swissinfo travelled by helicopter to Engelberg to assess the situation in the central Swiss mountain resort where residents are still cut off from the outside world.
The residents have remained calm and the authorities are encouraging tourists in the resort to leave by air.
The helicopter approach to Engelberg offers an extensive and apocalyptic view of the central Swiss resort severely damaged by flooding and cut in two by the raging waters of the River Aa.
Air is now the only possible way to reach - or leave – the little village tucked away at the very end of the valley at the foot of the Titlis glacier.
In the sky the constant thrumming of blades and rotors begins at sunrise and doesn't stop until nightfall. Food supplies and other basic necessities are being airlifted into the village while tourists are leaving the stricken holiday area.
On the ground, several bridges have been washed away and the access road is impassable. The houses around the train station are still submerged, and the train line flooded over. Access by rail and road is simply impossible.
Despite calmer conditions on Wednesday and Thursday, as well as the return of electricity, which was cut off for several days in the lower part of the village, the situation remains critical.
Geologists at the scene predict that if more rain should fall, there will be a risk of mud and landslides.
Calmness and solidarity are the order of the day in Engelberg despite the extent the catastrophe.
At an emergency committee meeting on Wednesday evening, the communal authorities and local hoteliers agreed to encourage the tourists to leave and not to receive any more for the time being. This decision was taken for security reasons but also to allow time to rebuild and prepare for the important winter season.
Waiting at every crossroads, the same scene is repeated: men and women, wearing boots and carrying buckets, come to the aid of firemen, the military and members of the civil protection service.
"Maybe it's part of our mentality as mountain people," Martin Odermatt explains. "Even if we lose control of the situation temporarily, we don't take rash decisions and we stay cool-headed to do what we can to the best of our ability. No-one has been killed or injured here."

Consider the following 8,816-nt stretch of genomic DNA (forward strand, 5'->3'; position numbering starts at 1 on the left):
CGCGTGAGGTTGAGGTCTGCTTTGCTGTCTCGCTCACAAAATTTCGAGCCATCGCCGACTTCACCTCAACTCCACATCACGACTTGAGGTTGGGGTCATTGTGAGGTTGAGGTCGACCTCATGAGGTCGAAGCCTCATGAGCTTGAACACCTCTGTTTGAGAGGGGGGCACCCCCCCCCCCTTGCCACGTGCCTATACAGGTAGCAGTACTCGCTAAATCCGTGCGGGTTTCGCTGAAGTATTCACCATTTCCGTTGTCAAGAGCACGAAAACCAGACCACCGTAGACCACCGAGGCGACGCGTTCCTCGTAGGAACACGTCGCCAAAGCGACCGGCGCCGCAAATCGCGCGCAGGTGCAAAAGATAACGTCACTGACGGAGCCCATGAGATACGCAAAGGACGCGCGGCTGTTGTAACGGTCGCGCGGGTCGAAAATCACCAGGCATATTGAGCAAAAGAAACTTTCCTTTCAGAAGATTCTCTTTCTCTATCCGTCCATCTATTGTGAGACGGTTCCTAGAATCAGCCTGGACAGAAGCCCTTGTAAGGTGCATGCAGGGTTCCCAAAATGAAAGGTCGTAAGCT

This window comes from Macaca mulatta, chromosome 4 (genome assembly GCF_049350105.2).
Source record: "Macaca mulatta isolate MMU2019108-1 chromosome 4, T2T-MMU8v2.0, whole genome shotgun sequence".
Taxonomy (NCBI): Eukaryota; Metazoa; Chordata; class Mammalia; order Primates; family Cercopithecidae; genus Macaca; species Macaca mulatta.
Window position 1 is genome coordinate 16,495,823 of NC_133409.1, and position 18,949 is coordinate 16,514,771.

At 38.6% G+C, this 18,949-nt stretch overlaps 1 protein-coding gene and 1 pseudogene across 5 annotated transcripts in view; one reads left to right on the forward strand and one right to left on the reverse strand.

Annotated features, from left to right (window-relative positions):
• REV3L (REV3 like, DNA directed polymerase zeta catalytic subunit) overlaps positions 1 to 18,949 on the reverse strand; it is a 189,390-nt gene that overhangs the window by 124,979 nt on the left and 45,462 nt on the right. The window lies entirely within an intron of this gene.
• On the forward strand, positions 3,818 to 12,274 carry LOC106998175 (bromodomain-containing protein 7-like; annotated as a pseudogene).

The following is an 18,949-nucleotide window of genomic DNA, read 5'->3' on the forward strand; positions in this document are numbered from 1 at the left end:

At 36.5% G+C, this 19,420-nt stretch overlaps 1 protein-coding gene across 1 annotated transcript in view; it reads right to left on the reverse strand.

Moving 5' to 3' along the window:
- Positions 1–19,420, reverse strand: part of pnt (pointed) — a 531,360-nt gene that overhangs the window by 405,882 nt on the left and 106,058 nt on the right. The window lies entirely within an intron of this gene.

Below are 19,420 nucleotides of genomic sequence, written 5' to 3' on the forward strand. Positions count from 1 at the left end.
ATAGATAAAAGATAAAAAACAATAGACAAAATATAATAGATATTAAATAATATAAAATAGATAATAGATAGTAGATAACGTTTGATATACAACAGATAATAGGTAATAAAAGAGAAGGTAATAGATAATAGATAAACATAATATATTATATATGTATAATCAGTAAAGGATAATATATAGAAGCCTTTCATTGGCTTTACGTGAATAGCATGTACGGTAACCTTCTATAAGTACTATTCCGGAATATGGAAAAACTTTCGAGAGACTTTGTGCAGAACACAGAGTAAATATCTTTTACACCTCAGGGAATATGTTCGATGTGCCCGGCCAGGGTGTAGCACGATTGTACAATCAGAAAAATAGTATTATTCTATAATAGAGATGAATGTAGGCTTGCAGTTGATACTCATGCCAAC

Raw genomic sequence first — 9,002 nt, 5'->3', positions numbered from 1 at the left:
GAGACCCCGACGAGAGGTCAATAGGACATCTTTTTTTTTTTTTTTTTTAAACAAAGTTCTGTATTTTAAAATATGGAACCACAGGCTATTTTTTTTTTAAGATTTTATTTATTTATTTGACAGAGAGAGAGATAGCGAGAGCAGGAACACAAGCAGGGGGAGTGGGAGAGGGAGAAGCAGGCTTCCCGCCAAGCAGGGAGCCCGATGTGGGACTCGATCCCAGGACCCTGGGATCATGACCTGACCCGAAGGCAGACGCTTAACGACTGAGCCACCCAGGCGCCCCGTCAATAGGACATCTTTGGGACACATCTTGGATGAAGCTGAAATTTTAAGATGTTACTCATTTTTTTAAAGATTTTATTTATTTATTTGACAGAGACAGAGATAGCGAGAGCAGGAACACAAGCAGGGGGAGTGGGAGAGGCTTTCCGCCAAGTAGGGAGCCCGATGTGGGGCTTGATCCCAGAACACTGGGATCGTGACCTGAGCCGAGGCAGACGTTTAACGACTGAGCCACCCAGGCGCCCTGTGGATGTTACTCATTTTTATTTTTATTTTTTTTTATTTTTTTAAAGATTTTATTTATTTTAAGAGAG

This is the worst flooding in living memory in Engelberg. One elderly couple, the Giovanollis, never believed they would experience such an event. "And we count ourselves very lucky because we live a bit higher up and our house hasn't been affected. Others are much worse off than us."
One of their friends, who just arrived by bicycle, reports that the first floor of his house has been totally devastated. "We have to improvise from one moment to the next. We still have no electricity, hot water or telephone connection."
"We did our best to pump the water to protect ourselves, but it didn't make any difference because the whole area is under water. All we can do is wait until we can talk to our insurance company," the neighbour says.
Another victim, a farmer from a badly affected area, looked dumbfounded at the water coming up to the doors of his barn. Some of his fields are completely flooded. However, he has no feelings of anger: "Luckily my herd is on higher pastures. It's nature and we just have to accept it."
The large numbers of tourists in the village – almost 1,500 at the beginning of the week – are just as positive in the face of events.
Woken in the middle of the night and evacuated, a Dutch couple staying at a campsite will now have to leave their car behind and fly back to their hometown near Eindhoven.
"There were no scenes of panic and we weren't afraid, but it is becoming difficult to manage without electricity and hot water," they say. "Today we were able to get through to our son by mobile phone so that he could organise our trip home."
swissinfo, Mathias Froidevaux in Engelberg
Engelberg has a resident population of 3,900.
By mid-week, up to 1,000 tourists were still in the resort.
Three private helicopter companies and an army Super-Puma are taking part in the emergency operations.
Since Monday, firemen, members of the civil protection service and military personnel have been battling against the torrential waters of the River Aa.
In the space of 48 hours, 190 litres of water per square metre fell on Engelberg in canton Obwalden.
The River Aa, which burst its banks, reached a record speed of 160 cubic metres per second, washing away several bridges and flooding a large part of the village.
It is currently only possible to reach Engelberg by air.
The authorities have announced the construction of an emergency route but have asked all tourists to leave the village for security reasons.